DIMACS TR: 97-24

Symmetrization of Binary Random Variables

Authors: Abram Kagan, Colin Mallows, Larry Shepp, Robert J. Vanderbei and Yehuda Vardi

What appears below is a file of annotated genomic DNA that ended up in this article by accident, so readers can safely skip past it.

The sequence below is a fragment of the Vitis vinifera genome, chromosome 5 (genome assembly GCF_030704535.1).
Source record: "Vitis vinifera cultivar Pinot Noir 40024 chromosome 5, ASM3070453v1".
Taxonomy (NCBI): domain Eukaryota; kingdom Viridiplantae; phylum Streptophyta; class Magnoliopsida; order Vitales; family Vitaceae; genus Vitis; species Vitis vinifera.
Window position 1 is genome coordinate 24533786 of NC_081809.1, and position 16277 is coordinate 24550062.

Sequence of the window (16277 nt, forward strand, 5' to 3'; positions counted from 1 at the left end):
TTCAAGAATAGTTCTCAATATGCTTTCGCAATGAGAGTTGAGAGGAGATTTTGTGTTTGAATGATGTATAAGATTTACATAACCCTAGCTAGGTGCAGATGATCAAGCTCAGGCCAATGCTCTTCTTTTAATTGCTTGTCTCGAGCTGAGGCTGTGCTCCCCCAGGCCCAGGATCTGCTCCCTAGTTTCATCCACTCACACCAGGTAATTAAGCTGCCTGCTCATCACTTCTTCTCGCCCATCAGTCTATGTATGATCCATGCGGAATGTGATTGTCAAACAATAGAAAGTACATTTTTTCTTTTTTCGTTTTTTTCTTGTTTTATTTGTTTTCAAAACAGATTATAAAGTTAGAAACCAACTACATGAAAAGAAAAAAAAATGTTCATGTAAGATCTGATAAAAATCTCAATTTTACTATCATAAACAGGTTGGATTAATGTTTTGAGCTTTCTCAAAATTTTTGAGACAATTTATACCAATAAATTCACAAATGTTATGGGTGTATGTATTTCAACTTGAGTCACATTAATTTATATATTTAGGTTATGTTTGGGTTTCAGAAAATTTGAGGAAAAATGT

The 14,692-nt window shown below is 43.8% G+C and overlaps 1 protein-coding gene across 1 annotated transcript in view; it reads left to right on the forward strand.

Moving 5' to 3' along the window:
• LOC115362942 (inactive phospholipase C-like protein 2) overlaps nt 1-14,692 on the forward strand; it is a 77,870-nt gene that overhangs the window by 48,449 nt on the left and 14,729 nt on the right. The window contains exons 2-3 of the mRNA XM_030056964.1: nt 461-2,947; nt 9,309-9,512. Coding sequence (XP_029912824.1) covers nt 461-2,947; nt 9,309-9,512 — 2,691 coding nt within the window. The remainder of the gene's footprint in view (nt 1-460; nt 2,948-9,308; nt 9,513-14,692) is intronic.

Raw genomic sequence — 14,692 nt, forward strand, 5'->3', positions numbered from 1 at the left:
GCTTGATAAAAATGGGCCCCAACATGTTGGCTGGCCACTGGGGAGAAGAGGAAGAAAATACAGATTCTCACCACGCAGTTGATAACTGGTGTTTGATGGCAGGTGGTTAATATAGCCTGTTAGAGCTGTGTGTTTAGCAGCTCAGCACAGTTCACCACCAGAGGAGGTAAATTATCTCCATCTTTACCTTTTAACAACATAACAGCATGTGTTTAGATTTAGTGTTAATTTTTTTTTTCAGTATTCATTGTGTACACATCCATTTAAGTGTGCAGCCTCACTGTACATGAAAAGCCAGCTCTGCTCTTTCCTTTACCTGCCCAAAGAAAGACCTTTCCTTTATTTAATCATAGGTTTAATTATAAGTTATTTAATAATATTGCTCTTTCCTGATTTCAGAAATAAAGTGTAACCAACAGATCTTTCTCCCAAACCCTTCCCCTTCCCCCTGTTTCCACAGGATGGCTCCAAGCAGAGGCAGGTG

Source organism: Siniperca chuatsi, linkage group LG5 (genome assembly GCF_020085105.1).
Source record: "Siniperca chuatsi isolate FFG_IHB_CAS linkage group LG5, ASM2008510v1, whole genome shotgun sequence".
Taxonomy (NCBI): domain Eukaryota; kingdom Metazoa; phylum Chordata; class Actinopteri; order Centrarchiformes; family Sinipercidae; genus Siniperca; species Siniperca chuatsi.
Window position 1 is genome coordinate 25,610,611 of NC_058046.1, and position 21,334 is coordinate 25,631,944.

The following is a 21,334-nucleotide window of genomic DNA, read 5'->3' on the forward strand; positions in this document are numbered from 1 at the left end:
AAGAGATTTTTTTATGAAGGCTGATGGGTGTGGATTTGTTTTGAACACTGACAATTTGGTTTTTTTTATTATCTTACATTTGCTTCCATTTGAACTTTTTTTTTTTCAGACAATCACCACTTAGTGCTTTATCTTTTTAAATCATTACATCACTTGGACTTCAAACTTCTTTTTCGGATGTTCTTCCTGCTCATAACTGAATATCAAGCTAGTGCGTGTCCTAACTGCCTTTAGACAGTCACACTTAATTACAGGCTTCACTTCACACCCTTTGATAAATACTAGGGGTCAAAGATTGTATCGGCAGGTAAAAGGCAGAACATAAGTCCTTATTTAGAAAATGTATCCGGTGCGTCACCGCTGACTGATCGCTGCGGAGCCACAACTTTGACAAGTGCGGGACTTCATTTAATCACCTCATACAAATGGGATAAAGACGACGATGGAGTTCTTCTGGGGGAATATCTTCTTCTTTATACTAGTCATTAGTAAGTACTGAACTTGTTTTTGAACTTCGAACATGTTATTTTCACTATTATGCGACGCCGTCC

A random variable $Y$ is called an {\em independent symmetrizer} of a given random variable $X$ if (a) it is independent of $X$ and (b) the distribution of $X+Y$ is symmetric about $0$. In cases where the distribution of $X$ is symmetric about its mean, it is easy to see that the constant random variable $Y = - \Exp X$ is a minimum-variance independent symmetrizer. Taking $Y$ to have the same distribution as $-X$ clearly produces a symmetric sum but it may not be of minimum variance. We say that a random variable $X$ is {\em symmetry resistant} if the variance of any symmetrizer, $Y$, is never smaller than the variance of $X$. Let $X$ be a binary random variable: $\Prob \{ X = a \} = p$ and $\Prob \{ X = b \} = q$ where $a \ne b$, $0 < p < 1$, and $q = 1-p$. We prove that such a binary random variable is symmetry resistant if (and only if) $p \ne 1/2$. Note that the minimum variance as a function of $p$ is discontinuous at $p = 1/2$. Dropping the independence assumption, we show that the minimum-variance reduces to $pq - \min (p,q)/2$, which is a continuous function of $p$.

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